WILLIAM COBBETT – MAN OF HAMPSHIRE

Most people have heard of William Cobbett but our speaker Dr Richard Aldous really brought his story alive. William Cobbett was an agriculturist, soldier, journalist, politician and campaigner against corruption and for reform. He was a prolific writer who is estimated to have written 20 million words. He was controversial and frequently found himself in trouble.

He was born at the Jolly Farmer Farnham in 1763, and educated by his father whilst working on the family farm. In 1783 after a spell as a clerk he joined the army when intending to join the marines.

Posted to Canada he met his wife and returned to England in 1792 having reached the rank of Regimental Sergeant Major, Out of the army he started to campaign for soldier’s rights and was accused of sedition and fled to France.

He taught himself French and wrote a French grammar. He moved to the United States as revolutionary France was uncongenial and established himself as a pamphleteer, often using the pseudonym ‘Peter Porcupine’. His provocative style made many enemies and he had damages of $8000 awarded against him. To avoid paying these he returned to England where he continued his pamphleteering and campaigning. The government asked him to produce a propaganda sheet but Cobbett declined. Instead he founded his own newspaper ‘The Political Register’ in which he continued his campaigning. He was opposed to the Treaty of Amiens and urged a continuation of the war with France.

He started recording the proceedings of trials and parliamentary proceedings an enterprise he later sold to Hansard. Disgusted by Pitt’s abuse of patronage. Cobbett fought and lost a by-election at Honiton and was dismayed at the extent of electoral corruption.

In 1804 he moved to Hampshire buying Botley House and by 1808 was caricatured by Gillray as a “Man of Hampshire”. He was an agricultural innovator and founder of the Botley and South Hants Agricultural Society. He continued to campaign for workers rights whilst at the same time not being the best employer himself. In 1810 he spent 2 years in Newgate jail for treasonous libel.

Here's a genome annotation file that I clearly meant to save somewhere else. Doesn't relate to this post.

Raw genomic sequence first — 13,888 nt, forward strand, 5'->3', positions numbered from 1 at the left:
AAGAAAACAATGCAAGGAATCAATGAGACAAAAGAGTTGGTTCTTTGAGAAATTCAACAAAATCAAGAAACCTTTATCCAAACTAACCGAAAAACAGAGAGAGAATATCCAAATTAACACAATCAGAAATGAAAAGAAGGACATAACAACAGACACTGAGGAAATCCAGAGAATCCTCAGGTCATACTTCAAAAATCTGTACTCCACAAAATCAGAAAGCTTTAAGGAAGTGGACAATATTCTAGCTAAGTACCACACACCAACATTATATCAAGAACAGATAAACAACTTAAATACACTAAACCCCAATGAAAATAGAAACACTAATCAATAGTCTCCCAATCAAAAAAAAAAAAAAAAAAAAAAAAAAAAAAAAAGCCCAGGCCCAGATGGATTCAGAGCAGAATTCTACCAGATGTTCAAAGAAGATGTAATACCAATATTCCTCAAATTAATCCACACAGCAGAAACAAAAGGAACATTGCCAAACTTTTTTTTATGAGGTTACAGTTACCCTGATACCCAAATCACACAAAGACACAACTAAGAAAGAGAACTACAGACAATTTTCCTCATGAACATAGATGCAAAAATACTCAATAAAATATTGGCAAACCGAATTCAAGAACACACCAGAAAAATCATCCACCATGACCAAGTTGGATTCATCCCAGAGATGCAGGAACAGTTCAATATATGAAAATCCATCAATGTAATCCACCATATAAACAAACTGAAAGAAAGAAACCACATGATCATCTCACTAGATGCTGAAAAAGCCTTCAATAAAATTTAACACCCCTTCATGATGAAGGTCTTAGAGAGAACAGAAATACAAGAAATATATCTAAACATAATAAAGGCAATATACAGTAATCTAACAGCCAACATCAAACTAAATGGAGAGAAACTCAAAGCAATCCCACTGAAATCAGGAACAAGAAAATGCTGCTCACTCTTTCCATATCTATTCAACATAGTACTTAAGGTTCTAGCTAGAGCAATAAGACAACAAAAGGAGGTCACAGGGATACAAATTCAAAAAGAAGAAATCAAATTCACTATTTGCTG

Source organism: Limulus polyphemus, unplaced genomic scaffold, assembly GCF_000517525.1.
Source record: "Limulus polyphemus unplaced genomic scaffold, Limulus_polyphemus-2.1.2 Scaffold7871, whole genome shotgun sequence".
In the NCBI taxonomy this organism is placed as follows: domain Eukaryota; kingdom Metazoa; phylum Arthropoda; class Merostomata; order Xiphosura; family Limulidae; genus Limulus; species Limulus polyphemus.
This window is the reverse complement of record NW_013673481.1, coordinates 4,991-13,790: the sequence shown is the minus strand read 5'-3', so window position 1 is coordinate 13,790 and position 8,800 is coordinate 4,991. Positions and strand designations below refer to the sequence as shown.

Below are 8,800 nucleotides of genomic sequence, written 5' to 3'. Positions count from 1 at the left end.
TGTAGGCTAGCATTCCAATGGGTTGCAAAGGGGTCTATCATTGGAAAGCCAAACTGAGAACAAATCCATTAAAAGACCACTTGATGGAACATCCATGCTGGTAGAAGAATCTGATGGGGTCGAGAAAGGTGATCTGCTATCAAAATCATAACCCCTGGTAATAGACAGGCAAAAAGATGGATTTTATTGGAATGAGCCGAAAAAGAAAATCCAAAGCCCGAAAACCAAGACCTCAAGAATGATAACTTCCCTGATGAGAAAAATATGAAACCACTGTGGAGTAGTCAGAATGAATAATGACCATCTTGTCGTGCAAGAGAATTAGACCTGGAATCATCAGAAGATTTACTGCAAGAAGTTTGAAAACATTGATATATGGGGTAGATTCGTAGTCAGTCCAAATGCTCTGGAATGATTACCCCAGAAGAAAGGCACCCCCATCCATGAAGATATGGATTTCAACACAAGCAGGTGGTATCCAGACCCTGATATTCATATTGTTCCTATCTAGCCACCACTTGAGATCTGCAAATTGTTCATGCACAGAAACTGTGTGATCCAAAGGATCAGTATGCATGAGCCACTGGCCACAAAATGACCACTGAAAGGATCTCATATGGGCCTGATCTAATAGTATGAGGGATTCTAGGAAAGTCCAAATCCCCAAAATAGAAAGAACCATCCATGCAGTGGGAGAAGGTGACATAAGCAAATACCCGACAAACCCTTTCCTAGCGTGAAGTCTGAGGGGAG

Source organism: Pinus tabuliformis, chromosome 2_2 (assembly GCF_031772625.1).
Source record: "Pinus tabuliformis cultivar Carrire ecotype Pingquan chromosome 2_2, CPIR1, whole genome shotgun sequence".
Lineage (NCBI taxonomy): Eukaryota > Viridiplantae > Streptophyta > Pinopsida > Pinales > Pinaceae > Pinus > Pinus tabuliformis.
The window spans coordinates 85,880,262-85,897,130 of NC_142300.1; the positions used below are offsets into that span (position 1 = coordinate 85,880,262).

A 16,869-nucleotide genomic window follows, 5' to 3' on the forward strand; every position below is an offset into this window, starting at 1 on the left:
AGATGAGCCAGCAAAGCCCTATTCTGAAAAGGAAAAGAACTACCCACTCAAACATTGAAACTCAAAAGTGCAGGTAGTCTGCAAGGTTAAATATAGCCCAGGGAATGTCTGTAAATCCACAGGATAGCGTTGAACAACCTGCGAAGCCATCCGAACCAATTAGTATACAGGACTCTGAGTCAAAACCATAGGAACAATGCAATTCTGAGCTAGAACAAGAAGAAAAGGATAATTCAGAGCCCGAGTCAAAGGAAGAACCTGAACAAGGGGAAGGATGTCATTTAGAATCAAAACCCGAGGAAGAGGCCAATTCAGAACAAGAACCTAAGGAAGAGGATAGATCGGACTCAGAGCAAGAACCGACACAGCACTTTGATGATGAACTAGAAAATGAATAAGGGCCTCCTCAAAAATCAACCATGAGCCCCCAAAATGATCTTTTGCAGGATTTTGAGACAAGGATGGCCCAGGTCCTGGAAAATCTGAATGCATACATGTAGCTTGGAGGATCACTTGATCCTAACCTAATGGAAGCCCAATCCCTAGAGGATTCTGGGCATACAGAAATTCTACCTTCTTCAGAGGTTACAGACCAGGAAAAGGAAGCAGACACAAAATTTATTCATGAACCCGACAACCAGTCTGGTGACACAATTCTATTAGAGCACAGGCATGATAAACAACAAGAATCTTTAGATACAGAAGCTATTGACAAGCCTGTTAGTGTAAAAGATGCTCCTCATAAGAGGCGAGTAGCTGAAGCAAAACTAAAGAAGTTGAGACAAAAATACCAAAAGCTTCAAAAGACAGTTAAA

When the Government suspended Habeas Corpus he fled to America where he wrote an English Grammar. Returning to England left Botley and moved to a plant nursery in.Kensington.

In 1821 he published a self sufficiency guide ‘Cottage Economy’ and then in 1822 embarked on the first of his rural rides for which he is perhaps best known. These continued until 1828 and were made on horseback so as to better engage with the countryside. He was a keen observer of the rural scene and critic of agricultural practices in the areas he visited. One ride along the south coast passed through Fareham and TItchfield. He was not impressed!

In 1831 he was again charged with sedition but was acquitted and he eventually entered parliament in 1832 as Member for Oldham. He died at Ash near Farnham and is buried in St Andrew’s churchyard.

Titchfield History Society January 21 2020